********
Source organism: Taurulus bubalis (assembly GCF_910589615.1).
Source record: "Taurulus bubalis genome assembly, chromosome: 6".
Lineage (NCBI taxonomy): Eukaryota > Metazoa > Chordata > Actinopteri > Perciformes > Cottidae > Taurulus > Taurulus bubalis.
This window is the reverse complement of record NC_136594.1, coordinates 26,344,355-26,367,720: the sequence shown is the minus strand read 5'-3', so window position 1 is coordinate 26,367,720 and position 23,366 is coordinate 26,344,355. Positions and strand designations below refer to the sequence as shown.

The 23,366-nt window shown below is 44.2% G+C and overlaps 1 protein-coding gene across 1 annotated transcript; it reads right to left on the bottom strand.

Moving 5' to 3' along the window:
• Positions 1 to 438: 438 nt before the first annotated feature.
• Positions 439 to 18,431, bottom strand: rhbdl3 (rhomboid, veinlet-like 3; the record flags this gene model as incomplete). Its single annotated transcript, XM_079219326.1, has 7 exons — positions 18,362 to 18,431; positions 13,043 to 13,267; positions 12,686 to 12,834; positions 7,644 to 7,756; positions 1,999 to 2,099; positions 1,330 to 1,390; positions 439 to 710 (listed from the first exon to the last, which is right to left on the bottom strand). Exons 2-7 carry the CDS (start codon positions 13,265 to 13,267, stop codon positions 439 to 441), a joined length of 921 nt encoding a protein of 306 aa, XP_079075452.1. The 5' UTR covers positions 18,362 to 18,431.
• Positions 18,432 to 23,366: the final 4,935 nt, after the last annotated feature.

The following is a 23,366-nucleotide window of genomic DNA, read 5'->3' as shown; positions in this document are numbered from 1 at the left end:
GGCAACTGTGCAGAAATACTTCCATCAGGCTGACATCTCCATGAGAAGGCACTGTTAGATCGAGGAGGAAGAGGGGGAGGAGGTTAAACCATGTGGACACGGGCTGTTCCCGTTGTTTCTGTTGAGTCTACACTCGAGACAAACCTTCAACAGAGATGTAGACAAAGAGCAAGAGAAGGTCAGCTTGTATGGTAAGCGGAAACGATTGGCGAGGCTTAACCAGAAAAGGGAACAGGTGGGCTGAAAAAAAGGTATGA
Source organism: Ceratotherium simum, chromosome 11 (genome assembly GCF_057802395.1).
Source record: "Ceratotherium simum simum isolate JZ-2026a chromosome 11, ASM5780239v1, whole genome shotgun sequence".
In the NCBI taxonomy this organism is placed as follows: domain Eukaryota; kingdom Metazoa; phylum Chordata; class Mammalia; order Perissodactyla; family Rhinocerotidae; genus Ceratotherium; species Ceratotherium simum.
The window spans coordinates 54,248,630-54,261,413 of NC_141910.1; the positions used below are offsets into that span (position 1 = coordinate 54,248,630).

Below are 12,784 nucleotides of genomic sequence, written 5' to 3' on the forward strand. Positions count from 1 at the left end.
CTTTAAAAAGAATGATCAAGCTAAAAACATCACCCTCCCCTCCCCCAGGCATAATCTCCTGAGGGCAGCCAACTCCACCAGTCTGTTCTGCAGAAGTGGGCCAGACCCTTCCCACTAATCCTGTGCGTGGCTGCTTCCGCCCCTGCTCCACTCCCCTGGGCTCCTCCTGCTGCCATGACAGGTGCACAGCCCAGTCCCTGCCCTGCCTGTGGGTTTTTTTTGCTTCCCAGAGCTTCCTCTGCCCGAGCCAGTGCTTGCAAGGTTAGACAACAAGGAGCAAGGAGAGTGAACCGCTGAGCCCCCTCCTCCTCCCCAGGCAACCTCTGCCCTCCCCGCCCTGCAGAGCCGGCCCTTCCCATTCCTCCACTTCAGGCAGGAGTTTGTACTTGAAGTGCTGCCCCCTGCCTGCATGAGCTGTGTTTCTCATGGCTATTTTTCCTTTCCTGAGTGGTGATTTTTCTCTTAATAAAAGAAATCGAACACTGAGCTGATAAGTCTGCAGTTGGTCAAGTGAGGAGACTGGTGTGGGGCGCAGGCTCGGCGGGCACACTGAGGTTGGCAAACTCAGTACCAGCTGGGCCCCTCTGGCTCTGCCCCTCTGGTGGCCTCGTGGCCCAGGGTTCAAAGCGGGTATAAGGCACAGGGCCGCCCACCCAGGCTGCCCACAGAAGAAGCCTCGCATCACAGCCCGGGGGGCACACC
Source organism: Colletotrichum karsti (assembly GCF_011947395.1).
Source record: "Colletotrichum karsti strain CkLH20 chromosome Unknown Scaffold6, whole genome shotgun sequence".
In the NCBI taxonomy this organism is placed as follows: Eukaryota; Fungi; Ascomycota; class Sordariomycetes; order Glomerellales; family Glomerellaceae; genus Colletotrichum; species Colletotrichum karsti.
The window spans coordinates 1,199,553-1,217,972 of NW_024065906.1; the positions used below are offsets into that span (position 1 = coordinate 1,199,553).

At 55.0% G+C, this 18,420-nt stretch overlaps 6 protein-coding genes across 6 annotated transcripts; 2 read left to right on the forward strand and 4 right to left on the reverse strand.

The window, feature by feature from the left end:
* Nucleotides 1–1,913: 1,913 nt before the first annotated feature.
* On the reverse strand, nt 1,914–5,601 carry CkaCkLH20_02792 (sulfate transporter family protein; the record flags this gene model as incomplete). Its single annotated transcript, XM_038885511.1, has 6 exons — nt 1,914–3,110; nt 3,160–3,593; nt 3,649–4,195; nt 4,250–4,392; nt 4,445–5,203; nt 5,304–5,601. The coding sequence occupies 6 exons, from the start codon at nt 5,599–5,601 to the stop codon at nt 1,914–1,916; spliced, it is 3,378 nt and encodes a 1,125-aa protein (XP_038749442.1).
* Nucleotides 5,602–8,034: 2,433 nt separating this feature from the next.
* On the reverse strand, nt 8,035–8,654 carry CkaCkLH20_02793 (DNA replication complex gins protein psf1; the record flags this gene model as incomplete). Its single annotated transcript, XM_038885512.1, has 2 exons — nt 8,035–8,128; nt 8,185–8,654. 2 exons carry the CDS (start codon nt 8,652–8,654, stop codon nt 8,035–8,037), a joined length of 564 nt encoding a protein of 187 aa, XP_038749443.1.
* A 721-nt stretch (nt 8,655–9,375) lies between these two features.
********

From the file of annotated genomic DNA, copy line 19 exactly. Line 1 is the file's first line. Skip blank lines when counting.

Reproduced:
Source record: "Colletotrichum karsti strain CkLH20 chromosome Unknown Scaffold6, whole genome shotgun sequence".